The neuroactive potential of the human gut microbiota in quality of life and depression

Abstract

The relationship between gut microbial metabolism and mental health is one of the most intriguing and controversial topics in microbiome research. Bidirectional microbiota–gut–brain communication has mostly been explored in animal models, with human research lagging behind. Large-scale metagenomics studies could facilitate the translational process, but their interpretation is hampered by a lack of dedicated reference databases and tools to study the microbial neuroactive potential. Surveying a large microbiome population cohort (Flemish Gut Flora Project, n = 1,054) with validation in independent data sets (ntotal = 1,070), we studied how microbiome features correlate with host quality of life and depression. Butyrate-producing Faecalibacterium and Coprococcus bacteria were consistently associated with higher quality of life indicators. Together with Dialister, Coprococcus spp. were also depleted in depression, even after correcting for the confounding effects of antidepressants. Using a module-based analytical framework, we assembled a catalogue of neuroactive potential of sequenced gut prokaryotes. Gut–brain module analysis of faecal metagenomes identified the microbial synthesis potential of the dopamine metabolite 3,4-dihydroxyphenylacetic acid as correlating positively with mental quality of life and indicated a potential role of microbial γ-aminobutyric acid production in depression. Our results provide population-scale evidence for microbiome links to mental health, while emphasizing confounder importance.

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Fig. 1: Ecosystem-wide and specific effects of QoL variables on microbiome variation.
Fig. 2: Bacteroides enterotype 2 association with lower QoL and depression status in the FGFP cohort.
Fig. 3: GBM distribution in microbial genomes.
Fig. 4: Association of the DOPAC synthesis GBM with mental QoL.

Code availability

A custom Biopython script to fix broken pairs in metagenomic sequences is publicly available at https://github.com/raeslab/raeslab-utils/. The code to compute GBM abundances from an ortholog abundance table is freely available at: https://github.com/raeslab/omixer-rpm, and a web application is also available at http://www.raeslab.org/gomixer/.

Data availability

FGFP 16S sequencing data and metadata on the microbiota covariates used in this study are available at the European Genome-phenome Archive (EGA, https://www.ebi.ac.uk/ega/), accession no. EGAS00001003296. The LLD sequence data and age and sex information per sample are also available at the EGA with accession no. EGAS00001001704; the rest of the microbiota covariates can be requested from the Lifelines cohort study (https://lifelines.nl/lifelines-research/access-to-lifelines) following the standard protocol for data access. FGFP and TR-MDD shotgun sequencing data and metadata are available at the EGA (accession no. EGAS00001003298).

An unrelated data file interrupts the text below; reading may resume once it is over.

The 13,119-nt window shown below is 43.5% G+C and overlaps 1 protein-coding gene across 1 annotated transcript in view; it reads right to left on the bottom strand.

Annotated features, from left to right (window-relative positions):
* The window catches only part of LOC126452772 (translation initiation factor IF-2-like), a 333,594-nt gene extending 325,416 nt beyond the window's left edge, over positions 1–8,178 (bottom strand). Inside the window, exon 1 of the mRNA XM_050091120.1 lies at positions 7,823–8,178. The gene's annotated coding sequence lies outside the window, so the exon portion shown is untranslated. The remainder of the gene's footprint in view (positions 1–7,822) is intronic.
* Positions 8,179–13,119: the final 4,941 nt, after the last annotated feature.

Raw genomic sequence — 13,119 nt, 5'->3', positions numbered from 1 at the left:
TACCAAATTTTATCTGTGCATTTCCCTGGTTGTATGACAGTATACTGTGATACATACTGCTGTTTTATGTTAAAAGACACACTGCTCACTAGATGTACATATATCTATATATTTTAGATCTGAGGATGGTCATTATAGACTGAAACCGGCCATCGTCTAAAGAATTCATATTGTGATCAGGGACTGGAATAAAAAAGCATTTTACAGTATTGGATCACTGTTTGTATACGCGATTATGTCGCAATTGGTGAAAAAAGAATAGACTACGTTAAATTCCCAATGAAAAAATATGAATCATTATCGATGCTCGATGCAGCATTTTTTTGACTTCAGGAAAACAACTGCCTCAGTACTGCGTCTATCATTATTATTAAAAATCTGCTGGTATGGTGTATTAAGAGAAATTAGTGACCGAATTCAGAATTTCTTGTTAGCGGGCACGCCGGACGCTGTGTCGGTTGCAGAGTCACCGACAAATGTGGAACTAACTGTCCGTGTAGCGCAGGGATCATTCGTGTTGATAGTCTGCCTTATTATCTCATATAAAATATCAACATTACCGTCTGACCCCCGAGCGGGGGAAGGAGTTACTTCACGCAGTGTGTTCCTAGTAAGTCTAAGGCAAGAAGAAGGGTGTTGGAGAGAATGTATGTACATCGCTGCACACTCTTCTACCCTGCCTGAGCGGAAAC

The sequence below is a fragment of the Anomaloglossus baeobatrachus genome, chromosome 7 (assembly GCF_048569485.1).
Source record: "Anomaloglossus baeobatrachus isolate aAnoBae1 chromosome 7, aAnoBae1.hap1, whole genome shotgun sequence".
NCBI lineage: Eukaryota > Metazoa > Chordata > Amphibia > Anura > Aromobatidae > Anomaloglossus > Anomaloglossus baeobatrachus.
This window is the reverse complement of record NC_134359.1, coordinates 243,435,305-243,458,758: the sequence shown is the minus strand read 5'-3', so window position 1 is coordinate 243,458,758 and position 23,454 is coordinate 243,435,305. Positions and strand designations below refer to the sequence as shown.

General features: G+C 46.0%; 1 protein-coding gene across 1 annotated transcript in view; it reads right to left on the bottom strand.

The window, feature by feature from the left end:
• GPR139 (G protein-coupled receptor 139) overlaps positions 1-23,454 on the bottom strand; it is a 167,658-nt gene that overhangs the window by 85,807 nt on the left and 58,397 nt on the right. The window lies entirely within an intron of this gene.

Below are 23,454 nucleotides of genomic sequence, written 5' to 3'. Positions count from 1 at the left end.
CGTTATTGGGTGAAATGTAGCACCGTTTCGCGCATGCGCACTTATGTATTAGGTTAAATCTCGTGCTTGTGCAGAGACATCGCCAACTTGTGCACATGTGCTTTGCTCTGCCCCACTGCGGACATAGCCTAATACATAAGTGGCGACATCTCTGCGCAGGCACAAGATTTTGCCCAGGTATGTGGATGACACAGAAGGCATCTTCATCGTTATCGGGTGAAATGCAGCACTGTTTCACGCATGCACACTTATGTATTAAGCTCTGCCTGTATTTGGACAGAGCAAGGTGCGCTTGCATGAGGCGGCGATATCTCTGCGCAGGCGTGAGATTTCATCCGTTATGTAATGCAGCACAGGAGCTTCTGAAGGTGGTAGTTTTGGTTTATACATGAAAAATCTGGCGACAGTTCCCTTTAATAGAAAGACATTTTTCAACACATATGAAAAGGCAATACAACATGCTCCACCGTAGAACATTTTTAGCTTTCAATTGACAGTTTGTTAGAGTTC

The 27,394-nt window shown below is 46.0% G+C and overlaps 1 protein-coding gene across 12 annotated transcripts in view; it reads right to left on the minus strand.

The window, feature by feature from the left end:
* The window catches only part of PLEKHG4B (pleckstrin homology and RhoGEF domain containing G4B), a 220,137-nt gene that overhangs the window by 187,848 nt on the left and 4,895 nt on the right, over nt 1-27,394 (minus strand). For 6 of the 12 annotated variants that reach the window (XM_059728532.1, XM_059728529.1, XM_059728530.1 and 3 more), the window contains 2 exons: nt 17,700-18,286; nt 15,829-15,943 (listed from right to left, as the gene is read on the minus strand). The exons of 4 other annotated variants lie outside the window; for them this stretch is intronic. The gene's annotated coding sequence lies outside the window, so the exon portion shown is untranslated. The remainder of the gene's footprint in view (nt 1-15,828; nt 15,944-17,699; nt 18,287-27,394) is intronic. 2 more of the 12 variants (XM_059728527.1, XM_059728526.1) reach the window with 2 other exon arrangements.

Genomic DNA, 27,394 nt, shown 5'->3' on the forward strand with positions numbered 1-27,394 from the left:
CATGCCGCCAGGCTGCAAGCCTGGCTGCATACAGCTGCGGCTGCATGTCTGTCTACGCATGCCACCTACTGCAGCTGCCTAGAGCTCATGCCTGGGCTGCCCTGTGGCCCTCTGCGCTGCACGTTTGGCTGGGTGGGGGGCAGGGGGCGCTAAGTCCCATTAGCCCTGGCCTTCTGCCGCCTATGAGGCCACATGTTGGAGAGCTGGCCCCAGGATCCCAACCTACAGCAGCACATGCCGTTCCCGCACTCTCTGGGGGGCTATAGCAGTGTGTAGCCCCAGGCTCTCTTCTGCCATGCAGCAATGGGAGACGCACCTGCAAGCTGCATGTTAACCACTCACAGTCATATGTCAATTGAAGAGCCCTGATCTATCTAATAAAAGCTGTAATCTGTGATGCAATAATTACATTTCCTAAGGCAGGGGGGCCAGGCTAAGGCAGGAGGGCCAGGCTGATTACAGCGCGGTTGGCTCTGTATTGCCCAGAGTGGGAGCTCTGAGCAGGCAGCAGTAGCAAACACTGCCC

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Acknowledgements

We would like to thank the FGFP, TR-MDD and LLD participants and staff for their collaboration, and all members of the Raes Laboratory for participating in scientific discussions regarding the manuscript. This study is partially funded by JPND grant JPCOFUND_FP-829-047. The FGFP was funded with support from the Flemish government (grant number IWT130359), Research Fund–Flanders (FWO) Odysseus program (grant number G.0924.09), King Baudouin Foundation (grant number 2012-J80000-004), VIB, Rega Institute for Medical Research and KU Leuven. The LLD study was funded by the Top Institute Food and Nutrition, Cardiovasculair Onderzoek Nederland, Netherlands Organization for Scientific Research (NWO-VIDI, grant number 864.13.013) and an EU FP7 European Research Council (ERC) Advanced Grant (to C.W.; grant number 322698). M.V.-C., J.W., M.J. and S.V.-S. are funded by (post-)doctoral fellowships from Research Foundation-Flanders. A.Z. is funded by an ERC starting grant (grant number 715772) and by a NWO-VIDI grant (grant number 016-178-056). C.W. has an NWO Spinoza prize (number NWO SPI 92-266).

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M.V.-C., G.F., C.W., A.Z., S.V.-S. and J.R. conceived and designed the study. M.V.-C., G.F., E.F.T., R.Y.T., C.S., A.K., M.J., C.W., S.C., A.Z., S.V.-S. and J.R. acquired the data and participated in cohort recruitment. M.V.-C., Y.D., J.W. and R.Y.T. performed data preprocessing. M.V.-C., G.F. and S.V.-S. performed the data analysis. M.V.-C., G.F., L.V.O., S.V.-S. and J.R. interpreted the data. M.V.-C., G.F., S.V.-S. and J.R. wrote the manuscript with all authors providing critical revision of the manuscript. All authors approved the final version for publication.

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Correspondence to Jeroen Raes.

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Supplementary Information

Supplementary Figs. 1–3, legends for Supplementary Dataset 1 and 2, legends for Supplementary Tables 1–18.

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Supplementary Dataset 1

Gut–brain module (GBM) description, containing module input and output compounds and database and literature references used to assemble each module. Each line corresponds to one module step. Tabs separate alternative orthologues (OR operator), while commas correspond to orthologues being subunits of enzymatic complexes (AND operator). For the latter, all subunits of a complex need to be detected in other to consider it present.

Supplementary Dataset 2

Excel file containing Supplementary Tables 1–18.

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Valles-Colomer, M., Falony, G., Darzi, Y. et al. The neuroactive potential of the human gut microbiota in quality of life and depression. Nat Microbiol 4, 623–632 (2019). https://doi.org/10.1038/s41564-018-0337-x

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